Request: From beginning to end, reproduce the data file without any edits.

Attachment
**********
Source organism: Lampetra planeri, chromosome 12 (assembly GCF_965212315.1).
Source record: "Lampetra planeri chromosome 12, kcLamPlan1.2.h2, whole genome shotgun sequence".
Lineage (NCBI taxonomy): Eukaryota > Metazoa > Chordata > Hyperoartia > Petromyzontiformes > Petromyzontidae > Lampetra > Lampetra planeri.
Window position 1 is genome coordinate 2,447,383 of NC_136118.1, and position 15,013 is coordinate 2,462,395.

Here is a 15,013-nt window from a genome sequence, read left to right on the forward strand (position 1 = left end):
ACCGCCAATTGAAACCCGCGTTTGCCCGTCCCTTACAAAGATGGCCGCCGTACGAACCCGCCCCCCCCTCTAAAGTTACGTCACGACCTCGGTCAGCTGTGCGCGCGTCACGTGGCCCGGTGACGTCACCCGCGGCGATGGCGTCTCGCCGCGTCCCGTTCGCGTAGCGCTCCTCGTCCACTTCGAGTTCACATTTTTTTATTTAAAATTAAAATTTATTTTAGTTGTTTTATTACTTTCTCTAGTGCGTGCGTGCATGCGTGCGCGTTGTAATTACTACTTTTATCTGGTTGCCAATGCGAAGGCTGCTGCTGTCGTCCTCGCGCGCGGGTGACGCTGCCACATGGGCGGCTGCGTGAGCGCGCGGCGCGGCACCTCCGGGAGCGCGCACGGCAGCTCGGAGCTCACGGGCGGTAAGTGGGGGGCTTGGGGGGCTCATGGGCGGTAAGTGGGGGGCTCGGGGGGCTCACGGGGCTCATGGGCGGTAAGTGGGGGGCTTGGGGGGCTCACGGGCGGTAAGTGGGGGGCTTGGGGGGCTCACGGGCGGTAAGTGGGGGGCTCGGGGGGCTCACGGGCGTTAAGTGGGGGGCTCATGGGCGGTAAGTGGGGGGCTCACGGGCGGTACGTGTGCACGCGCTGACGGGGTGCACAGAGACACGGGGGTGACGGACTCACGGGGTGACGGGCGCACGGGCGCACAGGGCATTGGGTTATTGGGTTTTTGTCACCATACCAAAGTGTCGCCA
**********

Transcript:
Source organism: Lampetra planeri, chromosome 12 (assembly GCF_965212315.1).
Source record: "Lampetra planeri chromosome 12, kcLamPlan1.2.h2, whole genome shotgun sequence".
Lineage (NCBI taxonomy): Eukaryota > Metazoa > Chordata > Hyperoartia > Petromyzontiformes > Petromyzontidae > Lampetra > Lampetra planeri.
Window position 1 is genome coordinate 2,447,383 of NC_136118.1, and position 15,013 is coordinate 2,462,395.

Here is a 15,013-nt window from a genome sequence, read left to right on the forward strand (position 1 = left end):
ACCGCCAATTGAAACCCGCGTTTGCCCGTCCCTTACAAAGATGGCCGCCGTACGAACCCGCCCCCCCCTCTAAAGTTACGTCACGACCTCGGTCAGCTGTGCGCGCGTCACGTGGCCCGGTGACGTCACCCGCGGCGATGGCGTCTCGCCGCGTCCCGTTCGCGTAGCGCTCCTCGTCCACTTCGAGTTCACATTTTTTTATTTAAAATTAAAATTTATTTTAGTTGTTTTATTACTTTCTCTAGTGCGTGCGTGCATGCGTGCGCGTTGTAATTACTACTTTTATCTGGTTGCCAATGCGAAGGCTGCTGCTGTCGTCCTCGCGCGCGGGTGACGCTGCCACATGGGCGGCTGCGTGAGCGCGCGGCGCGGCACCTCCGGGAGCGCGCACGGCAGCTCGGAGCTCACGGGCGGTAAGTGGGGGGCTTGGGGGGCTCATGGGCGGTAAGTGGGGGGCTCGGGGGGCTCACGGGGCTCATGGGCGGTAAGTGGGGGGCTTGGGGGGCTCACGGGCGGTAAGTGGGGGGCTTGGGGGGCTCACGGGCGGTAAGTGGGGGGCTCGGGGGGCTCACGGGCGTTAAGTGGGGGGCTCATGGGCGGTAAGTGGGGGGCTCACGGGCGGTACGTGTGCACGCGCTGACGGGGTGCACAGAGACACGGGGGTGACGGACTCACGGGGTGACGGGCGCACGGGCGCACAGGGCATTGGGTTATTGGGTTTTTGTCACCATACCAAAGTGTCGCCA